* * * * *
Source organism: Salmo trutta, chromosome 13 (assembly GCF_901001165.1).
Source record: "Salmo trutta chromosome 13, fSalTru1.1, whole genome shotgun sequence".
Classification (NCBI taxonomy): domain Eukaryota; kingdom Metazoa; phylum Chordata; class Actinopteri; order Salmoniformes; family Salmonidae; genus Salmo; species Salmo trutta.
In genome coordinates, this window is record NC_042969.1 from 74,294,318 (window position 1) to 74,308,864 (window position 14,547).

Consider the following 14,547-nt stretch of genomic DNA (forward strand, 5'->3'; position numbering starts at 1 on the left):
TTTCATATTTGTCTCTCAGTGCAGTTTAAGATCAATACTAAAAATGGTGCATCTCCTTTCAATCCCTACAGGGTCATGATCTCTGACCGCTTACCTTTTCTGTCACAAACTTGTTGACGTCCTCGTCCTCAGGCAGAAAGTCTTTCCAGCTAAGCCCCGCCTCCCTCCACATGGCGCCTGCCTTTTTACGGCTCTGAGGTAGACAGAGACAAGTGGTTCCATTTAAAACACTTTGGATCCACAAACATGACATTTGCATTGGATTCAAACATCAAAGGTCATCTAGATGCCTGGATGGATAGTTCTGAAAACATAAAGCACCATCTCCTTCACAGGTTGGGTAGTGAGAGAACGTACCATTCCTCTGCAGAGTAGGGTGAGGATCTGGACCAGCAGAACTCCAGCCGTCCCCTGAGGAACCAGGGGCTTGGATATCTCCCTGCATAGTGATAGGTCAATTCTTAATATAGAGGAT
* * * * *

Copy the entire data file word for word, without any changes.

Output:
Source organism: Salmo trutta, chromosome 13 (assembly GCF_901001165.1).
Source record: "Salmo trutta chromosome 13, fSalTru1.1, whole genome shotgun sequence".
Classification (NCBI taxonomy): domain Eukaryota; kingdom Metazoa; phylum Chordata; class Actinopteri; order Salmoniformes; family Salmonidae; genus Salmo; species Salmo trutta.
In genome coordinates, this window is record NC_042969.1 from 74,294,318 (window position 1) to 74,308,864 (window position 14,547).

Consider the following 14,547-nt stretch of genomic DNA (forward strand, 5'->3'; position numbering starts at 1 on the left):
TTTCATATTTGTCTCTCAGTGCAGTTTAAGATCAATACTAAAAATGGTGCATCTCCTTTCAATCCCTACAGGGTCATGATCTCTGACCGCTTACCTTTTCTGTCACAAACTTGTTGACGTCCTCGTCCTCAGGCAGAAAGTCTTTCCAGCTAAGCCCCGCCTCCCTCCACATGGCGCCTGCCTTTTTACGGCTCTGAGGTAGACAGAGACAAGTGGTTCCATTTAAAACACTTTGGATCCACAAACATGACATTTGCATTGGATTCAAACATCAAAGGTCATCTAGATGCCTGGATGGATAGTTCTGAAAACATAAAGCACCATCTCCTTCACAGGTTGGGTAGTGAGAGAACGTACCATTCCTCTGCAGAGTAGGGTGAGGATCTGGACCAGCAGAACTCCAGCCGTCCCCTGAGGAACCAGGGGCTTGGATATCTCCCTGCATAGTGATAGGTCAATTCTTAATATAGAGGAT